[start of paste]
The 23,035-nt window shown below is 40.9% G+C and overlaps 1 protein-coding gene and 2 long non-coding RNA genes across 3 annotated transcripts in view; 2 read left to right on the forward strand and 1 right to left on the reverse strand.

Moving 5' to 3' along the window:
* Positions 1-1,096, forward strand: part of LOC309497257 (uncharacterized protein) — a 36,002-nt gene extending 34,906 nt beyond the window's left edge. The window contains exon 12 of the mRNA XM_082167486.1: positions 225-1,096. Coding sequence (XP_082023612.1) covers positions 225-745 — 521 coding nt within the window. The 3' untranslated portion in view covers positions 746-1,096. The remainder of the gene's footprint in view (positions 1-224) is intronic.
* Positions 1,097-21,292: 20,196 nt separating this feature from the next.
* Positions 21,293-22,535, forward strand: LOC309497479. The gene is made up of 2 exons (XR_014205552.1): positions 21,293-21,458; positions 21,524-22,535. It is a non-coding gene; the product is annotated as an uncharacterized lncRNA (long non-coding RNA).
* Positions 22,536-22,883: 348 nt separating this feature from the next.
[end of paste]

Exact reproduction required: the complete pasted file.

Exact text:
The 23,035-nt window shown below is 40.9% G+C and overlaps 1 protein-coding gene and 2 long non-coding RNA genes across 3 annotated transcripts in view; 2 read left to right on the forward strand and 1 right to left on the reverse strand.

Moving 5' to 3' along the window:
* Positions 1-1,096, forward strand: part of LOC309497257 (uncharacterized protein) — a 36,002-nt gene extending 34,906 nt beyond the window's left edge. The window contains exon 12 of the mRNA XM_082167486.1: positions 225-1,096. Coding sequence (XP_082023612.1) covers positions 225-745 — 521 coding nt within the window. The 3' untranslated portion in view covers positions 746-1,096. The remainder of the gene's footprint in view (positions 1-224) is intronic.
* Positions 1,097-21,292: 20,196 nt separating this feature from the next.
* Positions 21,293-22,535, forward strand: LOC309497479. The gene is made up of 2 exons (XR_014205552.1): positions 21,293-21,458; positions 21,524-22,535. It is a non-coding gene; the product is annotated as an uncharacterized lncRNA (long non-coding RNA).
* Positions 22,536-22,883: 348 nt separating this feature from the next.